Meteorological spring commenced 1st March (astronomical spring didn’t start until 20th March). Indeed at the beginning of March the garden had been showing signs of spring. The crocuses opened out to reveal prodigious amounts of pollen for any passing early bumblebee queens.
After weeks of watching the snowdrops sullenly hanging their heads …
… they did this, revealing their green stripey undergarments.
The quince was looking blousey and fabulous as usual.
Even the cherry plum blossom was budding.
Then this happened: Dubbed the Beast from the East, a wintry blast of cold air from Siberia brought 27cm of snow to Hereford.
The snowdrops’ new found confidence was cruelly squished.
The quince managed to keep looking sassy though.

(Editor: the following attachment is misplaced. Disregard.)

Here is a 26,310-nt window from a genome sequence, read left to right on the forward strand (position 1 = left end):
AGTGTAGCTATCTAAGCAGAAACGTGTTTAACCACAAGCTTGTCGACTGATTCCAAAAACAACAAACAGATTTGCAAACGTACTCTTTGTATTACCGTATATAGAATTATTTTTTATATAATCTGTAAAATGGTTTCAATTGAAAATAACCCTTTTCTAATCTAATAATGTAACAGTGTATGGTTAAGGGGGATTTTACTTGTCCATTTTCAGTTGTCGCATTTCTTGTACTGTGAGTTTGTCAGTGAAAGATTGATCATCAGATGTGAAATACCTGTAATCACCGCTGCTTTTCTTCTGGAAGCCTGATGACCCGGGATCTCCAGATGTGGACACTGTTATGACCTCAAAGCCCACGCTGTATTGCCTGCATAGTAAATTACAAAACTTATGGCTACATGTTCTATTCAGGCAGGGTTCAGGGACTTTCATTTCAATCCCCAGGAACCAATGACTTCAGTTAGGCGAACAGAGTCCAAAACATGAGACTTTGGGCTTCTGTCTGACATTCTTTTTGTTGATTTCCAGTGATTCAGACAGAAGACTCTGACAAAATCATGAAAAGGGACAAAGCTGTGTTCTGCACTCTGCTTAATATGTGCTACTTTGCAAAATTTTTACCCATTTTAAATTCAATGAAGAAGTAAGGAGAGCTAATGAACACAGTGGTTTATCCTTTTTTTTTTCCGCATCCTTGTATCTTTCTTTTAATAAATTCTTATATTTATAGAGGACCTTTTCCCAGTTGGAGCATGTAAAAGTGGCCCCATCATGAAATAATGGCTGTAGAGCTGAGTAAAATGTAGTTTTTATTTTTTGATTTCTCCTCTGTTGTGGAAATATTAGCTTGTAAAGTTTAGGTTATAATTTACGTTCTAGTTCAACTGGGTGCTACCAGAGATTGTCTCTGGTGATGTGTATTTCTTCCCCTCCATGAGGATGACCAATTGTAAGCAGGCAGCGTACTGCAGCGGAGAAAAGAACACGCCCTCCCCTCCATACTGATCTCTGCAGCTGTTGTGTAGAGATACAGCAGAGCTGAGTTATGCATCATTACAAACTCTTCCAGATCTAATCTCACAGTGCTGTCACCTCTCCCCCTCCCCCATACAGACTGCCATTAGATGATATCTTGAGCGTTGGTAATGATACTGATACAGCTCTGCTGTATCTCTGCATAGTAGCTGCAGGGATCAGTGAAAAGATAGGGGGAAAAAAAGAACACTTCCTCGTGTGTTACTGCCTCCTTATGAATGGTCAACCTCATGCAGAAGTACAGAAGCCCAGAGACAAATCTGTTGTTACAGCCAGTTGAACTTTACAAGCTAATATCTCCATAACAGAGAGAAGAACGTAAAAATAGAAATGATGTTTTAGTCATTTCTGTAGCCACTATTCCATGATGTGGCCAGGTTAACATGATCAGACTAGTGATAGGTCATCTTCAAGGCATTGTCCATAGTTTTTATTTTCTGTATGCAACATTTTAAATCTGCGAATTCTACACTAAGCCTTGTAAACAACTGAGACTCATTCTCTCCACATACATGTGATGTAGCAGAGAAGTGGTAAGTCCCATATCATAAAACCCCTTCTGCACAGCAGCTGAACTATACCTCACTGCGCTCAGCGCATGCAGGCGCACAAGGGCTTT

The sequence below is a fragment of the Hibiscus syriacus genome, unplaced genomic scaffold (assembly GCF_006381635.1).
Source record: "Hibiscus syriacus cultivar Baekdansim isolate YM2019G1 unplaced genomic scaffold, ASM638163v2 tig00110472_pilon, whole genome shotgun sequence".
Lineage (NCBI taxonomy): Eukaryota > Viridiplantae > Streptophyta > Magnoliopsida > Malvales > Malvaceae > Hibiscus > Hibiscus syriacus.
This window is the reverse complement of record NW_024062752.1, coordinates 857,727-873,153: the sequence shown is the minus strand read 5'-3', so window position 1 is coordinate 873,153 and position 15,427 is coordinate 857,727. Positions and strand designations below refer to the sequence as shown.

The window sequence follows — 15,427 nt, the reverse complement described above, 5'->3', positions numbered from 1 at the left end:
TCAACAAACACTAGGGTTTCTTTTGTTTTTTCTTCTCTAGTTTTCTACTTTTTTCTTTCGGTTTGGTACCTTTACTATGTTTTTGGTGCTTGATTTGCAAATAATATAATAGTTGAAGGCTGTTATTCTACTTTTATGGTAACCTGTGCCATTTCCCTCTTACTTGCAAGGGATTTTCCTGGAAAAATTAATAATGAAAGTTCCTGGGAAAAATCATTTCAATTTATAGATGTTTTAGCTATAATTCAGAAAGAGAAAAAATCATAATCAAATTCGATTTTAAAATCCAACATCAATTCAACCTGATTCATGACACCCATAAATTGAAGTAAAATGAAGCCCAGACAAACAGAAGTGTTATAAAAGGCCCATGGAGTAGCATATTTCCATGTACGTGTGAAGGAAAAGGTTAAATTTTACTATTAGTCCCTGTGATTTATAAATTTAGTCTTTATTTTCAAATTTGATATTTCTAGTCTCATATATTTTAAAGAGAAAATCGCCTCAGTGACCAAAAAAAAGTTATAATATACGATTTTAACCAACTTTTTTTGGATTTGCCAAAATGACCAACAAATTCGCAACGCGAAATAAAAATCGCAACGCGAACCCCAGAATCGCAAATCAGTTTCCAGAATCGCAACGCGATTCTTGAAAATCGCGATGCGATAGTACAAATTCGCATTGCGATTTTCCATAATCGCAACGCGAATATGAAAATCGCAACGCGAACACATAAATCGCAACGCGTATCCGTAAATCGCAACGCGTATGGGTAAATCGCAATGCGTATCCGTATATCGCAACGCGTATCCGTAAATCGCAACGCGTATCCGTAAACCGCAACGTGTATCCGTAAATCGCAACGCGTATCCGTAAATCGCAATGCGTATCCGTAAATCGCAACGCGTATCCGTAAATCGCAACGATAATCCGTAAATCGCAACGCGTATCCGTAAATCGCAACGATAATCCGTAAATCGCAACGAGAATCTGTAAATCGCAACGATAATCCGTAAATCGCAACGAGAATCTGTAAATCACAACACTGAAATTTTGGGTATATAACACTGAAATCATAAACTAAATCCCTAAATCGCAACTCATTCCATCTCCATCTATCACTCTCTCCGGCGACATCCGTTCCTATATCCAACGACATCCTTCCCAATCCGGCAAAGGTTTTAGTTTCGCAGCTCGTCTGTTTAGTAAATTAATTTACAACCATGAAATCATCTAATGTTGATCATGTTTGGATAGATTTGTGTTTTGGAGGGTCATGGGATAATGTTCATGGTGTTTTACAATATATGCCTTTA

The hedgehogs that had just woken from hibernation decided to go back to bed, which was just as well as they would have needed a mini digger to get into their feeding station.
The mouse managed to tunnel out.
The garden did have a bleak beauty to it though.
We worked around the clock to keep the water from freezing and to put out extra rations for the birds. Mostly blackbirds.
A couple of robins.
Long tailed tits.
Wren playing hide and seek as usual.
The snow brought a new visitor to the garden, a fieldfare, Turdus pilaris. They belong to the thrush family and are usually found in social flocks in the countryside. They frequent hedgerows feeding on berries and insects. Most of the fieldfares seen in the UK migrate here from Scandinavia during the winter.
Later around four fieldfares turned up, bullying the blackbirds for a share of the apples. As soon as the snow left, so did they.